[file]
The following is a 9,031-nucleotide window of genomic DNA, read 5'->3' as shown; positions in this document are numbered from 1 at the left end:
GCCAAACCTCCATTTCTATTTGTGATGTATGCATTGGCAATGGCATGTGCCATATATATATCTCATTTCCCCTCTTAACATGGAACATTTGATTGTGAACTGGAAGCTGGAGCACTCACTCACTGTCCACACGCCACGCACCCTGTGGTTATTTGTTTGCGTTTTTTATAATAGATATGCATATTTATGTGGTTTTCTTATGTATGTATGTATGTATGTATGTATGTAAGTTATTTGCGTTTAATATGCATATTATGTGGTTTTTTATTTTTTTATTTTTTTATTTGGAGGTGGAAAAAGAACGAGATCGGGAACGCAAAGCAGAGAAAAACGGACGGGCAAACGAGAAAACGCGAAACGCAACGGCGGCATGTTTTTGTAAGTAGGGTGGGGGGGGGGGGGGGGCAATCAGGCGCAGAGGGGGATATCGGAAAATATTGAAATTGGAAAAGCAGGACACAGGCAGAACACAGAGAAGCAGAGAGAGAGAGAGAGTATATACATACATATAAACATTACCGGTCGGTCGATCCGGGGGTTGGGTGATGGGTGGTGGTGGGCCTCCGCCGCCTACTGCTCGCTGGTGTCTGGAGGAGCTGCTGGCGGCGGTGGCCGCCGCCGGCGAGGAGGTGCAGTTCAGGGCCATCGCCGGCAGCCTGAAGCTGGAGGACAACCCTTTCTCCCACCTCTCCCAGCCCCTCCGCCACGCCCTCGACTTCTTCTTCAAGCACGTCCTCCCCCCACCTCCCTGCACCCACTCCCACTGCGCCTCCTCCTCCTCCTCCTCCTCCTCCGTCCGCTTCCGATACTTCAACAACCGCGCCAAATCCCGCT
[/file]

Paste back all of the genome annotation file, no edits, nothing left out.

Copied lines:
The following is a 9,031-nucleotide window of genomic DNA, read 5'->3' as shown; positions in this document are numbered from 1 at the left end:
GCCAAACCTCCATTTCTATTTGTGATGTATGCATTGGCAATGGCATGTGCCATATATATATCTCATTTCCCCTCTTAACATGGAACATTTGATTGTGAACTGGAAGCTGGAGCACTCACTCACTGTCCACACGCCACGCACCCTGTGGTTATTTGTTTGCGTTTTTTATAATAGATATGCATATTTATGTGGTTTTCTTATGTATGTATGTATGTATGTATGTATGTAAGTTATTTGCGTTTAATATGCATATTATGTGGTTTTTTATTTTTTTATTTTTTTATTTGGAGGTGGAAAAAGAACGAGATCGGGAACGCAAAGCAGAGAAAAACGGACGGGCAAACGAGAAAACGCGAAACGCAACGGCGGCATGTTTTTGTAAGTAGGGTGGGGGGGGGGGGGGGGCAATCAGGCGCAGAGGGGGATATCGGAAAATATTGAAATTGGAAAAGCAGGACACAGGCAGAACACAGAGAAGCAGAGAGAGAGAGAGAGTATATACATACATATAAACATTACCGGTCGGTCGATCCGGGGGTTGGGTGATGGGTGGTGGTGGGCCTCCGCCGCCTACTGCTCGCTGGTGTCTGGAGGAGCTGCTGGCGGCGGTGGCCGCCGCCGGCGAGGAGGTGCAGTTCAGGGCCATCGCCGGCAGCCTGAAGCTGGAGGACAACCCTTTCTCCCACCTCTCCCAGCCCCTCCGCCACGCCCTCGACTTCTTCTTCAAGCACGTCCTCCCCCCACCTCCCTGCACCCACTCCCACTGCGCCTCCTCCTCCTCCTCCTCCTCCTCCGTCCGCTTCCGATACTTCAACAACCGCGCCAAATCCCGCT